THE PARENTING DARE BLOG
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THE PARENTING DARE BLOG
I love, love, love mothers.
Join our community!
The year was 1999. I was sitting next to a friend on a bench at the Sedgwick County Zoo; we were watching our children hang like a bunch of monkeys on the fence near the giraffe exhibit.
I turned to my friend and told her that I was expecting child number four.
Her face froze. I could see her pull inward. And then she almost got angry and said, “I knew you would do this.”
And I was like, “Whoa...wait a minute...do what?”
“Have another child.”
I was quiet and she told me forcefully, “Lori, the worst thing you can do for your other children is to have another child. You will be cheating the three you already have. How are you ever going to give them the individual attention they need?”
Now, I didn’t get mad at my friend, I knew that in her heart of hearts, she truly felt like I was a crazy woman. She felt like there were only so many resources for each child and that I would legitimately be cheating my other children by bringing another life into the world. (However, I did divorce her quietly.)
That situation was triggered in my mind again this week because I saw a sign online that said something like: “The best thing you can do for your child is to not have another.” (I bet you can’t guess who sponsored that sign!)
And I decided to simply call bull crap on this line of thinking.
Children are awesome and I KNOW that having ANOTHER CHILD (and another child...and another child….and another…and then yet one more) was the very best thing I could have ever done for my other children.
Why do I know this? Because God is big. He does things His way, not our way.
And every time I was pregnant, He worked miracles within me. See, I am a naturally selfish person. I love my sleep. I love my body. I don’t want either one of those things wrecked. Yet somehow, with each pregnancy, God would show up and work His miracle. He didn’t shove another kid into my heart, He simply grew my heart.
Love expanded me.
We also did things differently from other families, simply because I witnessed the crazy RUNNING going on in our society. I chose to say, “No thank you.”
We didn’t put our children in basketball and baseball and ballet when they were three. They didn’t play an instrument when they were in kindergarten. They were not chess champions at age 6.
However, they all knew how to dance to “Boogie Woogie Choo Choo Train” and they could build blocks and puzzles. They did one million art projects, including those with feathers, buttons, glitter and whatever else I could find in the craft section of the store.
They helped me cook and bake. They raked leaves and jumped in them.
They rode their Big Wheels and tricycles. They ate plenty of chicken nuggets and Kraft macaroni and cheese and sucked on popsicles after supper.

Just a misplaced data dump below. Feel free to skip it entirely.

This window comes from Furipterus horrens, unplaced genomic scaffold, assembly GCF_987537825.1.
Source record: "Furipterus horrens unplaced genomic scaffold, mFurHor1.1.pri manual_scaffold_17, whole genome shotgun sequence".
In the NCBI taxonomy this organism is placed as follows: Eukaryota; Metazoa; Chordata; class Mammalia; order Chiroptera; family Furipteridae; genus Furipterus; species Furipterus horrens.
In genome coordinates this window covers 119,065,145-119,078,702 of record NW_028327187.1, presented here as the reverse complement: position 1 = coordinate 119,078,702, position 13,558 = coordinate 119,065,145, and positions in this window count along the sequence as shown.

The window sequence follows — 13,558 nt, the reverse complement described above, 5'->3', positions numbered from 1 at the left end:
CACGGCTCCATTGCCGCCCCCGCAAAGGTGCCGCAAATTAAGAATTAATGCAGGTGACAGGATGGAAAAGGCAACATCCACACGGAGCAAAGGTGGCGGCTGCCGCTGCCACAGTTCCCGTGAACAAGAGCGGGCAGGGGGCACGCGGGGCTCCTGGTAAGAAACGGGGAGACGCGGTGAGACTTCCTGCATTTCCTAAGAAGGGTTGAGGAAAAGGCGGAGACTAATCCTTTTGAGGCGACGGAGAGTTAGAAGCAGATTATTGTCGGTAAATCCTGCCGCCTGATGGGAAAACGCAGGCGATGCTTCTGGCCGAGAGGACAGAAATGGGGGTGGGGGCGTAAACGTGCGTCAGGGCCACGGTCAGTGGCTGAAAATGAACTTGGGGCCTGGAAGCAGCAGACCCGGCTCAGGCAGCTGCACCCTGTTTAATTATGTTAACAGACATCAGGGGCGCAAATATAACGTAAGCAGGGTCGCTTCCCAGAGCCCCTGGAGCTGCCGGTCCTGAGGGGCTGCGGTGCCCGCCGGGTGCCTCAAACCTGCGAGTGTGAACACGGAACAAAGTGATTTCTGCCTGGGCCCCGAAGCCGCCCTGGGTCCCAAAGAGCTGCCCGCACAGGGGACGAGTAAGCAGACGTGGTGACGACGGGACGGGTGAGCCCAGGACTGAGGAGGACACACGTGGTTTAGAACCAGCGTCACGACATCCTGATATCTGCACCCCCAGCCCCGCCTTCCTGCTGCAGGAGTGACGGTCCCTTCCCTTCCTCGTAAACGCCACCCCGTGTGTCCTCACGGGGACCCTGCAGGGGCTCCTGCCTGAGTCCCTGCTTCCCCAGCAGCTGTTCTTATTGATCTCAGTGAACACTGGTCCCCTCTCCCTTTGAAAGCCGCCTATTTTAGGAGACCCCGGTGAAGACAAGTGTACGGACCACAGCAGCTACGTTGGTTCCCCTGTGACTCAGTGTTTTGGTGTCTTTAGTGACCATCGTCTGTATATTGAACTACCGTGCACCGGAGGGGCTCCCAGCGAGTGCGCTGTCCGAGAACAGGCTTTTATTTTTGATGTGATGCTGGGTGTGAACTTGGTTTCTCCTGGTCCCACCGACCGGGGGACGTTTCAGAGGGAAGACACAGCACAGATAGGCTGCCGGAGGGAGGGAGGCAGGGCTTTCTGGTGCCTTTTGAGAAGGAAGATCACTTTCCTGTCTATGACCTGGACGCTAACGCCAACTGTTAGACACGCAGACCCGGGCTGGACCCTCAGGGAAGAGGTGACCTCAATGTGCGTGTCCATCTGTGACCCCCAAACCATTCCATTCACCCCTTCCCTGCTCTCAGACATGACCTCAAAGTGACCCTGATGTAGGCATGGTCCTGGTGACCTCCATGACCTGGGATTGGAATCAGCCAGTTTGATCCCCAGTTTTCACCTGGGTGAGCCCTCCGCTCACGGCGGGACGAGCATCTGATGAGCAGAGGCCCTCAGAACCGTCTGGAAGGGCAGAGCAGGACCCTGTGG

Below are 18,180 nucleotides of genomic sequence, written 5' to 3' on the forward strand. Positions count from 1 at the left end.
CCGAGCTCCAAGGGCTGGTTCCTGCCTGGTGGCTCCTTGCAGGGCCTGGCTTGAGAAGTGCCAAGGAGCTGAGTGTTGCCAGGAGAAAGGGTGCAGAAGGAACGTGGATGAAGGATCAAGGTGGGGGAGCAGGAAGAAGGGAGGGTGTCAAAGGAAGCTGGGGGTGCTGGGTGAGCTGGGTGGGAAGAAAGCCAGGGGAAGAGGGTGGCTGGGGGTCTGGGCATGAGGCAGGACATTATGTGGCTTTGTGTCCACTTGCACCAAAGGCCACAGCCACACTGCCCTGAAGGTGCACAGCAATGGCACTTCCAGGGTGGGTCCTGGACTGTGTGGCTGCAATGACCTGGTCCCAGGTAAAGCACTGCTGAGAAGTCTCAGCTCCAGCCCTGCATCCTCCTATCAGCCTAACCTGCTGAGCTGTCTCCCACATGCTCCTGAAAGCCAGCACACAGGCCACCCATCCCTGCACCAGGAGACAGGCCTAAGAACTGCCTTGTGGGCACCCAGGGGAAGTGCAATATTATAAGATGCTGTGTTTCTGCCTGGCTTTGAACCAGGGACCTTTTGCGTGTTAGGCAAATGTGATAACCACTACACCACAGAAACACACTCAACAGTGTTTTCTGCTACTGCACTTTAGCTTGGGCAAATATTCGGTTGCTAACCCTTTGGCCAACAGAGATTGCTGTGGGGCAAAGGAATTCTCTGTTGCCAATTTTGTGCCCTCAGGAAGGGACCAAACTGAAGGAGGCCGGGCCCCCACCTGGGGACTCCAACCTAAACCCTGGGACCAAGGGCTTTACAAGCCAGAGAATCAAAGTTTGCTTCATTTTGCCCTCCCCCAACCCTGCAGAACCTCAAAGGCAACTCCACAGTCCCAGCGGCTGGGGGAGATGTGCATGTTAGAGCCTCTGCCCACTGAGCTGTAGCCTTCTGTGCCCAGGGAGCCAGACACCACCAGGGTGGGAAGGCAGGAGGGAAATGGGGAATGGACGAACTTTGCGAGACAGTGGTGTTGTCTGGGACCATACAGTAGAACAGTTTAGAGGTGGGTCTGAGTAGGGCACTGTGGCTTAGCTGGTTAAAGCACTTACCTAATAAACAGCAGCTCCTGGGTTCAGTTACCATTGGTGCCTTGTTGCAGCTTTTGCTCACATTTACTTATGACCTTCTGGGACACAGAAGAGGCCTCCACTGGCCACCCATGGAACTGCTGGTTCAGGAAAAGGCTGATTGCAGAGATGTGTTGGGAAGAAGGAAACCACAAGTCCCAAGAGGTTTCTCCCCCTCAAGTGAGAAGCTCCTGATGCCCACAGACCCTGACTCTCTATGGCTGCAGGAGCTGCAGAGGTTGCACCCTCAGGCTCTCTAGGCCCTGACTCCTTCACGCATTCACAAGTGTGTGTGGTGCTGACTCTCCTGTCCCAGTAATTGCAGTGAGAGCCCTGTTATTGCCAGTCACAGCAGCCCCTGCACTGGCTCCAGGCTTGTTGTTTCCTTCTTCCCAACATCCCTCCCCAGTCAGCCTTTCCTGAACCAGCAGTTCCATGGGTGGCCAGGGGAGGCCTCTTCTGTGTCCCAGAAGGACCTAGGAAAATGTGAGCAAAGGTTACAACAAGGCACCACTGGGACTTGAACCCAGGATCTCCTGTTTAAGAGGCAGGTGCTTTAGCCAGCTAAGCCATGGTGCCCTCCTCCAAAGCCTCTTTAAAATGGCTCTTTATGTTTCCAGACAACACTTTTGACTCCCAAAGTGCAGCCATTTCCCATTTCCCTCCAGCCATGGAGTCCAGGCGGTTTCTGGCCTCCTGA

When we moved to a new house in Wichita, we got a big playset in the backyard and our children played for hours on that set. They played house in and around the playset. That’s what we did for entertainment. It was enough. (And after we paid for the initial cost of the playset, it was cheap entertainment!)
As you can imagine, with a large family, the expenses can ebb and flow.
And I think the idea of "not having enough money" is what stops many people from having more kids. However, this is what I didn’t know: when a person stops being so incredibly self-sufficient, God is given something quite rare: the room to show up in our lives.
I want to give you some concrete examples of this.
When my Eric was little...wait, he was never really little. When my Eric was younger, we bought him a teal and black coat. However, snow boots seemed like a luxury for my little man.
Out of the blue, a friend gave us a pair of snow boots. The perfect size. The color: teal and black. Every time I looked at Eric in those boots, I felt the providential love of God.
Another time we needed a certain amount of money; we were stressed. My husband received a phone call; he had won $$ from a raffle from his hometown, totally covering our need. We marveled at the timing.
When we adopted 4-year old Malaysia, I knew we would need another bed. We had the money to get one, but since the adoption process was going so quickly, I didn’t have the time. So I yelled out to Jesus, “Hey! We need a bed!”
Pretty soon the phone rang. A friend, Monica, had heard we were adopting; she had an extra bed and wanted to know if we needed it. I told her yes, thank you so much, but here's the odd thing about beds. We had finally spent some money and invested in a matching twin bed set for my two daughters, Rachel and Bridget. I was sad that we would have mismatched beds by adding a third.
My husband went to Monica’s house to pick up the bed and could not believe his eyes. The bedroom set matched the set we already had in our home.
We are God’s people. He delights in giving us good gifts.